Out on the slopes
Office is a couple miles away about to change clothes and hit the the mtb trails on my way home.
Trying to work out what you do for a living based on that schedule - beer?In the past few weeks, I have gone from home (Florida) to Malmo, Sweden, Sankt Polten, Austria, then home for two days, then to Wisconsin, now in Munich, next week in Paris, then home for a week, then the UK for a month (Scotland, England, Wales and back to Scotland), then home for two days, then Charlotte, then back to Munich, then Alborg Denmark, then Prague, then home for two weeks, then Villamora Portugal, then Newcastle in the UK.....
I think I win the prize for the worst commutes, each of those are for a week at a time.
This is absolutely key to travelling for work...take full advantage of the area you are in, no matter how podunk the town may seem...meet some locals, find events, and make use of your time off (however minimal it may be), I'm always surprised of the things I find and the people I meet.On the travel thing, one of the guys who used to work for me, and travel a lot with me, was THE best tour guide on the planet. If we had meetings cancelled, or had a big block of unscheduled time, he always had a plan. I'd make some excuse like checking my email, and he'd say "NO!" or "Take a look at your BlackBerry." We'd end up at some gun show, or some obscure museum, a civil war fort, a minor league hockey game. You name it, it was great. The New Mexico HS basketball state tournament. A D3 lacrosse game. No matter where we were headed, he had made a few calls and done his homework. The guy is the best. I catch up on the phone with him and we just laugh like crazy about some of the experiences. The bars and restaurants.....ending up in the kitchen. Hysterical.
I sometimes work from home if I need to. With open office plans, you're in a weird position where often they'll say to feel free to stay home if you need to focus. Which seems batsh*t to me - that's what an office should provide, among other things. But anyway. I find that when I have something really clear to work on, I do well at home. If it's more open ended or there isn't really a fixed outcome or solution, my mind wanders a lot.After I moved to Maine, I was working in an office on the third floor of my home. Yay! Mostly I've been working in home offices since. No commute, but I do need to travel to visit clients and pick stuff up like mail and parts. Most of the time that travel is by car.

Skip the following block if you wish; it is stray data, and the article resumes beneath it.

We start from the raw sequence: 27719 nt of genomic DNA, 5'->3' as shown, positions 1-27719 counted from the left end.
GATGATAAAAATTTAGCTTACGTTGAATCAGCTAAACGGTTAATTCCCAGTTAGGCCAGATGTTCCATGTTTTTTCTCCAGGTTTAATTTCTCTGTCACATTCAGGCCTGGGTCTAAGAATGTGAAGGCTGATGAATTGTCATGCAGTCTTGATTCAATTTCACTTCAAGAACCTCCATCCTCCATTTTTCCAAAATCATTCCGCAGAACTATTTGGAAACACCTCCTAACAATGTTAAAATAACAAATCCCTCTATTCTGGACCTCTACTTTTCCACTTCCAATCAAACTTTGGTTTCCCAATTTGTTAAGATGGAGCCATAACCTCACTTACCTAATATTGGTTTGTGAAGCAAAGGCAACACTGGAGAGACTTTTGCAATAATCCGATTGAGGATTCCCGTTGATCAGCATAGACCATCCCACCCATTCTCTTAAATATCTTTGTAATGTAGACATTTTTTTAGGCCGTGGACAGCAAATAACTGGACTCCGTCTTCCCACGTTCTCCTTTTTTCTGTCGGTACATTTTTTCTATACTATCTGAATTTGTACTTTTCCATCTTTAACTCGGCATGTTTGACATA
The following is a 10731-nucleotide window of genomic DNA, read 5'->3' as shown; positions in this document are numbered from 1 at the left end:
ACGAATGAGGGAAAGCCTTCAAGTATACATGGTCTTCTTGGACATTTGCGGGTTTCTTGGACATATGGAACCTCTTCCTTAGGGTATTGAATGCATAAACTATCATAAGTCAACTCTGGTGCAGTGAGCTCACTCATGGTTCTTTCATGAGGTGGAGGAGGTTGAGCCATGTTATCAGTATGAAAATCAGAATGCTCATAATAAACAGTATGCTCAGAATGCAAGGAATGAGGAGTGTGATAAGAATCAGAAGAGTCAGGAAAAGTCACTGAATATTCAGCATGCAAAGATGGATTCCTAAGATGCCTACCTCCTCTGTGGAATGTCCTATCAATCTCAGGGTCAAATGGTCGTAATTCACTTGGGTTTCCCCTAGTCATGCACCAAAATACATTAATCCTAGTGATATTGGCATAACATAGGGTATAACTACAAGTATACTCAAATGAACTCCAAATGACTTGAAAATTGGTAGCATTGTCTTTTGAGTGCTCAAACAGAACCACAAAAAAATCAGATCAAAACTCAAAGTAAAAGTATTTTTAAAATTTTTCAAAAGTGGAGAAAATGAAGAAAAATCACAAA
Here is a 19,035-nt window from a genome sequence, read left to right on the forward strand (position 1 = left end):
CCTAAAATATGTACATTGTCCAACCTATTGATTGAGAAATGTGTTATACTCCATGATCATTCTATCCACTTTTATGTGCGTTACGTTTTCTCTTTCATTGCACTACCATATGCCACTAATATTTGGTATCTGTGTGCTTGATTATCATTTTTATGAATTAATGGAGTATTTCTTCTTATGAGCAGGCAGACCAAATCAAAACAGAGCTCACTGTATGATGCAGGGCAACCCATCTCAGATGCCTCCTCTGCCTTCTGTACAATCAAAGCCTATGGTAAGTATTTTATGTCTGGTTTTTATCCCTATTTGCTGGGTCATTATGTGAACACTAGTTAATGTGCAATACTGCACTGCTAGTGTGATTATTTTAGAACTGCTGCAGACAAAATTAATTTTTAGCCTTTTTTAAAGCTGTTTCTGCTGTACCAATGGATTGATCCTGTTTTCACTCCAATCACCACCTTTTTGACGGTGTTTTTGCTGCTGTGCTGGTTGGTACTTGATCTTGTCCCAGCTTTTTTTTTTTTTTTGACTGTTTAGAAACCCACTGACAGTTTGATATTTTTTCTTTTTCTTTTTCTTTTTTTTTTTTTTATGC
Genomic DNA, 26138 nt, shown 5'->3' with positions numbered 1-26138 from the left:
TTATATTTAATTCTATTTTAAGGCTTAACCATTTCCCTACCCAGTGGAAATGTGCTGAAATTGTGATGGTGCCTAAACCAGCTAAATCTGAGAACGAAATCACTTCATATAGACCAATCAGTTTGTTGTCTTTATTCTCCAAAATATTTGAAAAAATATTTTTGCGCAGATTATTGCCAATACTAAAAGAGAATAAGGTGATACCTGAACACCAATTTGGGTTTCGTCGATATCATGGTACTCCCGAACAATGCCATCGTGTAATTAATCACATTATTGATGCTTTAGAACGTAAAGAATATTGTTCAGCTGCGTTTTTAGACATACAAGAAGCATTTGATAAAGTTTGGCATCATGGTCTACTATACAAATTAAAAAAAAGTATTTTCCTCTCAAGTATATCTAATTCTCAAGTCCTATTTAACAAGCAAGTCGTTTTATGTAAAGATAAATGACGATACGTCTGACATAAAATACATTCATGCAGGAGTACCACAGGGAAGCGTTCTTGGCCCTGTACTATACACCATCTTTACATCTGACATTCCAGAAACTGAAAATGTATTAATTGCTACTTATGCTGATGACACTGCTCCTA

Forgot to mention - lots of people have children or roommates at home, in which case staying home does not guarantee the opportunity to focus. I'm lucky in that I have relatively chill pets and no one else is typically home during the day. Sometimes my husband comes home for work phone calls because he is in a cubicle farm.With open office plans, you're in a weird position where often they'll say to feel free to stay home if you need to focus. Which seems batsh*t to me - that's what an office should provide, among other things.
That's why I moved my office over my garage as soon as it was built. Being in my actual home in a spare bedroom provided way to many distractions as well as someone else worked there, too.Forgot to mention - lots of people have children or roommates at home, in which case staying home does not guarantee the opportunity to focus. I'm lucky in that I have relatively chill pets and no one else is typically home during the day. Sometimes my husband comes home for work phone calls because he is in a cubicle farm.
I find it annoying that companies choose to save money on office space by forcing you to use your own home that way. They also never have enough shared offices, and inevitably, starting from the top down, people ignore the scheduled calendars or run late. If you're going to have open office space, there should be a ton of small offices for collaboration or heads-down work. They never ever allocate enough.